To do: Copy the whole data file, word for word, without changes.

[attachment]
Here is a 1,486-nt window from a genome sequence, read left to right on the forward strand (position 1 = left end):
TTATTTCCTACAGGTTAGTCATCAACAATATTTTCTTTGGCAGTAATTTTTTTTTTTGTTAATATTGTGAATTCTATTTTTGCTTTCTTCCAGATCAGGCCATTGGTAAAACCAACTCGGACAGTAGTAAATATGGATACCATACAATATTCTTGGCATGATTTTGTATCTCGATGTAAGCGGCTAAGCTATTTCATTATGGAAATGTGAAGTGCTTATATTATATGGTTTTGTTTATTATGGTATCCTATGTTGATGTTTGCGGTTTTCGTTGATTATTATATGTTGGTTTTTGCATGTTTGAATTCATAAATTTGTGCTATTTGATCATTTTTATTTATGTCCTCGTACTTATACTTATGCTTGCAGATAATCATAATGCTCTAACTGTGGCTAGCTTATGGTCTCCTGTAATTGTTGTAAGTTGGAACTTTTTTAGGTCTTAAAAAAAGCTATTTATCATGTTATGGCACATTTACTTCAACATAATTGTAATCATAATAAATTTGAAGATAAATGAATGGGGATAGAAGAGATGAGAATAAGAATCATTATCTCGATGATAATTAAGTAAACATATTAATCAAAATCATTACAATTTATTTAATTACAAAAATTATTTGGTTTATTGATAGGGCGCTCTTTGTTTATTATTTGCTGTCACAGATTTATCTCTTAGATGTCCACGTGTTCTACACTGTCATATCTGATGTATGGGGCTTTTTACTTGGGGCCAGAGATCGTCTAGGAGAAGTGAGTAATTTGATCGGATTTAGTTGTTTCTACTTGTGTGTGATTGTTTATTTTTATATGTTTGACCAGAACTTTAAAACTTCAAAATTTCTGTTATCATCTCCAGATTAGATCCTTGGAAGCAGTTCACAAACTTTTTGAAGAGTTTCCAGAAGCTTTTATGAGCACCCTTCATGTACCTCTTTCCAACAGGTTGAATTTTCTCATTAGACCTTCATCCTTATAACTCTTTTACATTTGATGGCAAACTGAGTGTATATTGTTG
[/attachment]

Here is a 1,486-nt window from a genome sequence, read left to right on the forward strand (position 1 = left end):
TTATTTCCTACAGGTTAGTCATCAACAATATTTTCTTTGGCAGTAATTTTTTTTTTTGTTAATATTGTGAATTCTATTTTTGCTTTCTTCCAGATCAGGCCATTGGTAAAACCAACTCGGACAGTAGTAAATATGGATACCATACAATATTCTTGGCATGATTTTGTATCTCGATGTAAGCGGCTAAGCTATTTCATTATGGAAATGTGAAGTGCTTATATTATATGGTTTTGTTTATTATGGTATCCTATGTTGATGTTTGCGGTTTTCGTTGATTATTATATGTTGGTTTTTGCATGTTTGAATTCATAAATTTGTGCTATTTGATCATTTTTATTTATGTCCTCGTACTTATACTTATGCTTGCAGATAATCATAATGCTCTAACTGTGGCTAGCTTATGGTCTCCTGTAATTGTTGTAAGTTGGAACTTTTTTAGGTCTTAAAAAAAGCTATTTATCATGTTATGGCACATTTACTTCAACATAATTGTAATCATAATAAATTTGAAGATAAATGAATGGGGATAGAAGAGATGAGAATAAGAATCATTATCTCGATGATAATTAAGTAAACATATTAATCAAAATCATTACAATTTATTTAATTACAAAAATTATTTGGTTTATTGATAGGGCGCTCTTTGTTTATTATTTGCTGTCACAGATTTATCTCTTAGATGTCCACGTGTTCTACACTGTCATATCTGATGTATGGGGCTTTTTACTTGGGGCCAGAGATCGTCTAGGAGAAGTGAGTAATTTGATCGGATTTAGTTGTTTCTACTTGTGTGTGATTGTTTATTTTTATATGTTTGACCAGAACTTTAAAACTTCAAAATTTCTGTTATCATCTCCAGATTAGATCCTTGGAAGCAGTTCACAAACTTTTTGAAGAGTTTCCAGAAGCTTTTATGAGCACCCTTCATGTACCTCTTTCCAACAGGTTGAATTTTCTCATTAGACCTTCATCCTTATAACTCTTTTACATTTGATGGCAAACTGAGTGTATATTGTTG